Conductive AFM (C-AFM) measurements on a polished IC surface with multiple transistor contacts

(Application Note) Here is a new Application Note from Nanosurf on conductive AFM (C-AFM) measurements on a polished IC surface with multiple transistor contacts.
Chemical-mechanical polishing (CMP) is a standard manufacturing process employed in the semiconductor industry during the fabrication of integrated circuits and memory disks.
When the goal is to remove surface materials, the process is referred to as chemical-mechanical polishing.
When the goal is to flatten the surface, it is usually referred to as chemical-mechanical planarization. The topography and electrical properties of polished surfaces can easily be characterized via AFM.
topographt images
Left: Topography image showing an integrated circuit structure with multiple transistor contacts (image height range: 25 nm). After polishing, contacts may appear as high or low structures on the surface. Some contacts are almost at the same height level as the surface and are thus difficult to identify in topography alone. Contacts protruding from the surface exhibit a slight "tail" towards the right. This "tail", visible in both trace and retrace, is a result of the polishing direction applied. Right: Several of the transistor contacts show a clear electric conductivity in the C-AFM image in contact mode, but at varying levels (yellow-red). Others, particularly in the central structure, some only show very low conductivity (light blue), while most contacts on the outside of the image show no conductivity at all (dark blue). Contacts with similar conductivity are clustered together ins groups and show an overall symmetrical (mirrored) arrangement. (Image: Nanosurf)

Sample current mapped to topography

A current profile of the polished IC sample was generated by following a path accross the sample (and over a series of transistor contacts), as indicated in the left image below. The resulting current profile is shown on the right.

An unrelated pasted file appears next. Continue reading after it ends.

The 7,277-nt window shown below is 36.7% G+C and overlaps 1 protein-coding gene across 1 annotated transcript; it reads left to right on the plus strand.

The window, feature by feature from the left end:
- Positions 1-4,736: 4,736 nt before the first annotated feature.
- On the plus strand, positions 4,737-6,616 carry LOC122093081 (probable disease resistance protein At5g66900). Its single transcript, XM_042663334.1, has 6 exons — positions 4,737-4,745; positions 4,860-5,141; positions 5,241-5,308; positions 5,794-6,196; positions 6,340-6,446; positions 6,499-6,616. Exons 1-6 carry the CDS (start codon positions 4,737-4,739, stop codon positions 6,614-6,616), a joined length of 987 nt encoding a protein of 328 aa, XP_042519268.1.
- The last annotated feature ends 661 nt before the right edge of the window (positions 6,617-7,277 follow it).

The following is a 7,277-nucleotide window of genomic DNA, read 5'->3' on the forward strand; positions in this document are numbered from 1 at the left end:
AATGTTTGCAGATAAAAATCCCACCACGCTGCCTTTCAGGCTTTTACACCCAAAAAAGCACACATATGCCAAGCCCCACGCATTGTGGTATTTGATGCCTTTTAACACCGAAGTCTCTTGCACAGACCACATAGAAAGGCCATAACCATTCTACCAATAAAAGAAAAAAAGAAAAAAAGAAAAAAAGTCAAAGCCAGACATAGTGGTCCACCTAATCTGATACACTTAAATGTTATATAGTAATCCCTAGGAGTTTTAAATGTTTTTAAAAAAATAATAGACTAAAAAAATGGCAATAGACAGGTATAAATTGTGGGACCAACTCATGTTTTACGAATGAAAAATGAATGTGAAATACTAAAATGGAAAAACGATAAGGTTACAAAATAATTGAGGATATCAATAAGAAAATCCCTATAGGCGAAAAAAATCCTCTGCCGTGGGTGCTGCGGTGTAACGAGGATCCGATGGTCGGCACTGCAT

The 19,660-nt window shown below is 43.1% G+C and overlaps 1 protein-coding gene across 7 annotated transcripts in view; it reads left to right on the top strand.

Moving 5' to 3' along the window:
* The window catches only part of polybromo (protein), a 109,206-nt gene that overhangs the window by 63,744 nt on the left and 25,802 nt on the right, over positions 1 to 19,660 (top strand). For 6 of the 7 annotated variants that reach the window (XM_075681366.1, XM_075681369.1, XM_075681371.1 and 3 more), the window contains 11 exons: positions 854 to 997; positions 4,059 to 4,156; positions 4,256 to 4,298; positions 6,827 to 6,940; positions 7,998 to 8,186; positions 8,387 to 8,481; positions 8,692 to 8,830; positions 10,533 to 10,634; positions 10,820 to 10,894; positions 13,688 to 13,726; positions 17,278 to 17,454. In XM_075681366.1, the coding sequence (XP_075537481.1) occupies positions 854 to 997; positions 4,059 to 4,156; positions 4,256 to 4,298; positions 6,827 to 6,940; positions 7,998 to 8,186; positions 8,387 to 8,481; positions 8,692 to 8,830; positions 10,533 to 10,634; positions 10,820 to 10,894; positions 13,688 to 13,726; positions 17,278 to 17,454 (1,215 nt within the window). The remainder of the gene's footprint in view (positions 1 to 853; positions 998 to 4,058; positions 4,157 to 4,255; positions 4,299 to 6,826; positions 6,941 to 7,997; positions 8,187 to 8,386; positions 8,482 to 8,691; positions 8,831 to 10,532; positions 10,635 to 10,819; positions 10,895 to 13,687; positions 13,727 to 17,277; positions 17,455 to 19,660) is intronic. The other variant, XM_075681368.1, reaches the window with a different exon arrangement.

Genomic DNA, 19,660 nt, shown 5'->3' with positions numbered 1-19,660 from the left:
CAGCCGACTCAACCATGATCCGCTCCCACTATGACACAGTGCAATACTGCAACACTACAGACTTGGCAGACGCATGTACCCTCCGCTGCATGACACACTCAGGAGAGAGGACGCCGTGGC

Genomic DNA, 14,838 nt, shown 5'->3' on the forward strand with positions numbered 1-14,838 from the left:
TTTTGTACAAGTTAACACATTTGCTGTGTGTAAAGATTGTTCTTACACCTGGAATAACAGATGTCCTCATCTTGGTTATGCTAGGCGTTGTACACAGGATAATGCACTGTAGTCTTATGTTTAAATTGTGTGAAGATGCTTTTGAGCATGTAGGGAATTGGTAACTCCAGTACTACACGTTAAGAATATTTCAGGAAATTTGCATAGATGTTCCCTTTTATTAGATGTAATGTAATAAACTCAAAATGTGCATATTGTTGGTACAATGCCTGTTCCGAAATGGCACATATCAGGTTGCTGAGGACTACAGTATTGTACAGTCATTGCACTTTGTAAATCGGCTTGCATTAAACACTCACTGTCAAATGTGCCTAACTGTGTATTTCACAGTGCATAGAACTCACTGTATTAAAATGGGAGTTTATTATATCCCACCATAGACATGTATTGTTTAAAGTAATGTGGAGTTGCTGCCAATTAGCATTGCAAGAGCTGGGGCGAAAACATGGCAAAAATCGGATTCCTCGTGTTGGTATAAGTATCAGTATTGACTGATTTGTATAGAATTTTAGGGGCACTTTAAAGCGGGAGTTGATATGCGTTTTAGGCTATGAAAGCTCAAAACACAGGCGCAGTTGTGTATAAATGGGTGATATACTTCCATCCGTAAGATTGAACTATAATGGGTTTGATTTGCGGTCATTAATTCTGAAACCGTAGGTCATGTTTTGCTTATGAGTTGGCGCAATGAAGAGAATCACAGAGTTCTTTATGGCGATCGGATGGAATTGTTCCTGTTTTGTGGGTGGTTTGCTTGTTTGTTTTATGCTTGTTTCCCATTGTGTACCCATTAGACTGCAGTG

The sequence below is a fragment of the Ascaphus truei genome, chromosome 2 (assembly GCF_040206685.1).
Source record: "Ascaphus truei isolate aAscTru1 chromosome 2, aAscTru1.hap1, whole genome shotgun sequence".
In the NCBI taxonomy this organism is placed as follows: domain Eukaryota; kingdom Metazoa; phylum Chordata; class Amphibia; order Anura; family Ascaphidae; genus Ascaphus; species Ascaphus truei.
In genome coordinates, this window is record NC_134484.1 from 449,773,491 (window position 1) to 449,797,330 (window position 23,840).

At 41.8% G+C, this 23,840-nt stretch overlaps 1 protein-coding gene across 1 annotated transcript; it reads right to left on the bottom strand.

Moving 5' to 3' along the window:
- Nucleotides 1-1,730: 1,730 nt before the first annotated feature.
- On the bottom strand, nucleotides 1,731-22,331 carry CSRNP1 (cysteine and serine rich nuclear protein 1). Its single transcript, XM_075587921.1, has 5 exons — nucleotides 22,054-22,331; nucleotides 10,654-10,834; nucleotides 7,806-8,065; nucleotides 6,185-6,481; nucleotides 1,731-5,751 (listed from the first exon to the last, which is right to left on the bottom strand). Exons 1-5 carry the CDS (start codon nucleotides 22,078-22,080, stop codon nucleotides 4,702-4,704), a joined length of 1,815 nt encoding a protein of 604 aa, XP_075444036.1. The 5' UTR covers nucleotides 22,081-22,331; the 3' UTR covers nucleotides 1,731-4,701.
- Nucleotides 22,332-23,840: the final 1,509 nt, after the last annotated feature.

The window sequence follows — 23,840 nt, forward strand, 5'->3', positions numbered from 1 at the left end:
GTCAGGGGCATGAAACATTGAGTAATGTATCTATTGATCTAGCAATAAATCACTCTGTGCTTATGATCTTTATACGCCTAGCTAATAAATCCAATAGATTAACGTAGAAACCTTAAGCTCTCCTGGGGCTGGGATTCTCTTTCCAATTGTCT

current mapped to topography
(Left) Current map indicating the path of the profile as followed across the sample. The profile started at the bottom of the image crossing all high conductivity areas to the top of the image. (Right) The resulting current profile. Different levels of conductivity could be identified within the sample. (Image: Nanosurf)

DC bias-dependent conductivity of contacts

Sequential imaging of the sample area with varying tip bias. On this IC sample, surface conductivity can only be observed when a negative DC bias voltage is applied to the conductive tip:
DC bias-dependent conductivity of contacts
At negative tip bias, certain contacts show conductive properties (Left). At positive tip bias, previously conductive contacts do not conduct (Center). Applying a negative tip bias once more restores conductivity of those contacts (Right). (Image: Nanosurf)

Voltage I-V curves on selected locations

Depending on the location on the sample surface, voltage I-V curves show significantly different profiles. Each I-V curves was recorded on a contact and not on the base chip material.
voltage I-V curve
Current image (Left), topography image (Center), and I-V curves (Right). Colored arrow heads indicate the locations where the I-V curves were recorded. (Image: Nanosurf)
Source: Nanosurf
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